A Chat with Sarah King, Co-Founder At Women’s Startup, Accelerator & Investment Movement: we are radikl

we are radikl is a national movement that helps women to start, grow and scale their businesses. We launched in 2019 and spent two years testing our proposition. Our aim is to become the go-to platform for early-stage women entrepreneurs and investors in the UK.

We now have 250 members and we’ve built an active online community. Our Partnership Strategy, Incubator and Accelerator programmes all focus on fuelling the successful start-up and scale-up rate of women-founded businesses across the UK.

There are four levels of membership and everything we do is based on our design principles of ‘radikl know-how’, connection, inspiration, and kindness.
we are radikl

How did you come up with the idea for the company?

I leapt from my corporate career into entrepreneurship in 2013. One thing I hadn’t expected was the number of conversations I would have with women who would ask me questions like how I made the leap; whether I had a business plan; how I found my first customers; how to move self-doubt out of the way.

I spoke at an event in Manchester for new mums who wanted to start their own businesses and it was standing room only. I guess this combined with my own experience as a woman entrepreneur lead me to believe there was an important problem that needed a creative and innovative solution.

When I met my now-business-partner Claire Dunn, we were both a number of years into our entrepreneurial careers and while we only live half a mile apart, we didn’t know the other one was there. This was like a lightbulb moment. We asked ourselves how many other women might be building their own businesses from their kitchen tables between our two houses and the answer was a lot.

Since that day, we’ve been creating what has become a movement that is fuelling aspirations and the impact of women entrepreneurs across the U.K.


How have women entrepreneurs been affected during the pandemic?

The sad truth is that the odds were already stacked against women business founders. New research by Extend Ventures shows that in the last decade, less than 1% of venture capital went to all-women teams at Seed stage and just one black woman CEO secured Series A funding. Just one!

During the pandemic, we’ve seen that lockdowns have disproportionately impacted sectors such as hospitality, health and beauty, the arts and retail, which tend to be led by women. In fact, Europe-wide research in August last year found 23 percent of women-owned businesses were still closed following the first lockdown, compared to 14 percent of firms owned by men. And the International Monetary Fund has expressed concern that the pandemic may roll back 30 years of economic progress for women.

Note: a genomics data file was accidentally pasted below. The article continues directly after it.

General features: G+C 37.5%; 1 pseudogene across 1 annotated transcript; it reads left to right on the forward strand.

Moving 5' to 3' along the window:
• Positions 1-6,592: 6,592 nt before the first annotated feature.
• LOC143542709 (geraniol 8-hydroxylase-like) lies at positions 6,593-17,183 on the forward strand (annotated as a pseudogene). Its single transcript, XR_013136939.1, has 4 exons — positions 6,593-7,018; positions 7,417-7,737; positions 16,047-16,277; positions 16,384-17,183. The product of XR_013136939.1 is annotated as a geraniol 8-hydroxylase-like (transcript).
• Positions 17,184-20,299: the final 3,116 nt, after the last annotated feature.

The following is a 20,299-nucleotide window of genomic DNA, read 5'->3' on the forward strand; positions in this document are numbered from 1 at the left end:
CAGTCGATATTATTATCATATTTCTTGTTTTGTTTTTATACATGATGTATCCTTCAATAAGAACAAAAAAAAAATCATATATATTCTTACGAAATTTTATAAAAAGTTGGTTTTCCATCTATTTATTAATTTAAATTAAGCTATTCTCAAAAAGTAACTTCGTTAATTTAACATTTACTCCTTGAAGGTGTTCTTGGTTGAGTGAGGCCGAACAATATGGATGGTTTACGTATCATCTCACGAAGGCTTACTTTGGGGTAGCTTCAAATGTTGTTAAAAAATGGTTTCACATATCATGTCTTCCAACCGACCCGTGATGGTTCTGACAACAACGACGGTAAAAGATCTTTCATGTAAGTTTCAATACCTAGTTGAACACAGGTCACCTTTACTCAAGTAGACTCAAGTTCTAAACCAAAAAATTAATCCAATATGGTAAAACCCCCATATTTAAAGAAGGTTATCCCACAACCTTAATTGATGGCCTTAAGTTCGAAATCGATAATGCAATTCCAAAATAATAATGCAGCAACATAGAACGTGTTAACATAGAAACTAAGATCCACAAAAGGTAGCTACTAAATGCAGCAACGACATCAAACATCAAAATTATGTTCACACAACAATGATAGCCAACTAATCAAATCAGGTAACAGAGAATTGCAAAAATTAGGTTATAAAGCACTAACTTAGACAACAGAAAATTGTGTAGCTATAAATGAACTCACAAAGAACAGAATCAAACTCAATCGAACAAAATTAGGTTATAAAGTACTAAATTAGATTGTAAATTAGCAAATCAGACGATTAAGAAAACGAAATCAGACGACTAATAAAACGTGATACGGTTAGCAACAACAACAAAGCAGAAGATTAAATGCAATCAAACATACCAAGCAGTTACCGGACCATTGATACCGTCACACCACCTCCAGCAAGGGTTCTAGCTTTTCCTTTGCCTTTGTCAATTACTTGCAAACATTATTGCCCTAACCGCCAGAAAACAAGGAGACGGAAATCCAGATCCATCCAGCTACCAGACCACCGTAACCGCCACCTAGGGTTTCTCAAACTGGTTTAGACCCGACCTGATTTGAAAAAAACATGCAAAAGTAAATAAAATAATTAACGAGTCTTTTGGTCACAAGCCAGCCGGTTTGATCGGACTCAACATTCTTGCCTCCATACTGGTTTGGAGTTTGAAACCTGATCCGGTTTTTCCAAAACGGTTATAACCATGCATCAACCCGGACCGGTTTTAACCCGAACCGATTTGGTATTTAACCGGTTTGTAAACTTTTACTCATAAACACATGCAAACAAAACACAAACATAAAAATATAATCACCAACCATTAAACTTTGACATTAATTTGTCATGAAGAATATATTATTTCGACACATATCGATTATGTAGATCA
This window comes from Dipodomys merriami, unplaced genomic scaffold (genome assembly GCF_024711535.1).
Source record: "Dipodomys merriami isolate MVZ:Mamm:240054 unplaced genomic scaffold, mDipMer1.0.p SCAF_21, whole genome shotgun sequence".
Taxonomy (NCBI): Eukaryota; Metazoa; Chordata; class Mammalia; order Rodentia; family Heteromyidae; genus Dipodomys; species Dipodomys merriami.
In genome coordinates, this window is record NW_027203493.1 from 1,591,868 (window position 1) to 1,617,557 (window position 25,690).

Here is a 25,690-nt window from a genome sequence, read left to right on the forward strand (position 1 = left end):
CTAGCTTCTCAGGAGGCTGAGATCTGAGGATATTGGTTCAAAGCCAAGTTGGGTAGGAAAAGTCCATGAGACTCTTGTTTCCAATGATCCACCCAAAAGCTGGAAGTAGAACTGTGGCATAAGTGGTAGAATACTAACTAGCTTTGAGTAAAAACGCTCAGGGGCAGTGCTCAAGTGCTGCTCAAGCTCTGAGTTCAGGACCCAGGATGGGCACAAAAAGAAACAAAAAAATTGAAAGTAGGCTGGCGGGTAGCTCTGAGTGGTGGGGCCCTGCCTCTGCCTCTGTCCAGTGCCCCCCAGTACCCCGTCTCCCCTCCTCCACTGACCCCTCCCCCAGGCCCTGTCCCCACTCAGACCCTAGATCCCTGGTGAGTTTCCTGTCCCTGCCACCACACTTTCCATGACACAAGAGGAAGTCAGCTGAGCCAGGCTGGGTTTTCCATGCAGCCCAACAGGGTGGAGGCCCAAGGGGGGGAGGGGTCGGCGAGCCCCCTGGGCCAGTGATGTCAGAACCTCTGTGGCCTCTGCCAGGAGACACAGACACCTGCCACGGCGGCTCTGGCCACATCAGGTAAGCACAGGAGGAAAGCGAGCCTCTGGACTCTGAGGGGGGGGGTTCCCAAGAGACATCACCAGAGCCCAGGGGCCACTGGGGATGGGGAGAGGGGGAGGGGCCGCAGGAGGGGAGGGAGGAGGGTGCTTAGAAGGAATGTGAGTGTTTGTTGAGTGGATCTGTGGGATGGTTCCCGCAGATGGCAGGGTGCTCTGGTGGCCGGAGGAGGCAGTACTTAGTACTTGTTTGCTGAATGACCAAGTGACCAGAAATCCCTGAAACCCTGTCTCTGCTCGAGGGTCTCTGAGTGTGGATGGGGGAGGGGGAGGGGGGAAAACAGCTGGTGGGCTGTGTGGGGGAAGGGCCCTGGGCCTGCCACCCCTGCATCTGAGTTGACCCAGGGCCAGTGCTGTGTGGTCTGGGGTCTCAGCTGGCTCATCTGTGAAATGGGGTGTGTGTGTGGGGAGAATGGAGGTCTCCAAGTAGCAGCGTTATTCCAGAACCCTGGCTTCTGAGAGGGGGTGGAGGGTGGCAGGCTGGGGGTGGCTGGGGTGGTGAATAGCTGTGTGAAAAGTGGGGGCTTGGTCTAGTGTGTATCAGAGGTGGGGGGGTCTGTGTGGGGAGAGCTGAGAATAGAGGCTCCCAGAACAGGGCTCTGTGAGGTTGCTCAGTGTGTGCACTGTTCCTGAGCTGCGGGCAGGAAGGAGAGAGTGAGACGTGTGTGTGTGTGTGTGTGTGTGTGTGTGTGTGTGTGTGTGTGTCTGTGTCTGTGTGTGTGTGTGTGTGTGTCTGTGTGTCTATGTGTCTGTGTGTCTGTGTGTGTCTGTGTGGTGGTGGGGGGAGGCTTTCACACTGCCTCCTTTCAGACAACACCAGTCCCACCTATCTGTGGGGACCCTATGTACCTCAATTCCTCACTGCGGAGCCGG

At home, we know that women have shouldered the vast majority of schooling and caring duties over the last year, which for many has hugely impacted their ability to devote time to their businesses.

What can we hope to see from we are radikl in the future?

We’ve just launched a campaign, #overbeingunderfunded, which is lobbying the Government to level the playing field for women-founded businesses by making some simple adjustments to one of its most important sources of funding, the Seed Enterprise Investment Scheme (SEIS).
We’re asking for more time to apply – at the moment the scheme is only open in your first 2 years of trading – and this change would benefit all business founders, not just women.
We’re also calling for the Government to introduce gender reporting to SEIS and to commit to channelling funds towards early-stage women-founded businesses.

A lot of support like the Peer Network programme requires founders to have five employees and to have hit £100k turnover – we believe the support needed to accelerate early-stage investment in women-founded businesses is needed before those milestones have been achieved.

The Alison Rose Review of Entrepreneurship, commissioned by the Treasury, shows that funding is a key barrier holding women back from starting or scaling businesses. So we’re hoping these changes will even out some of the injustices in the system and open the way for women – and other entrepreneurs – to play a central role in Britain’s economic build-back.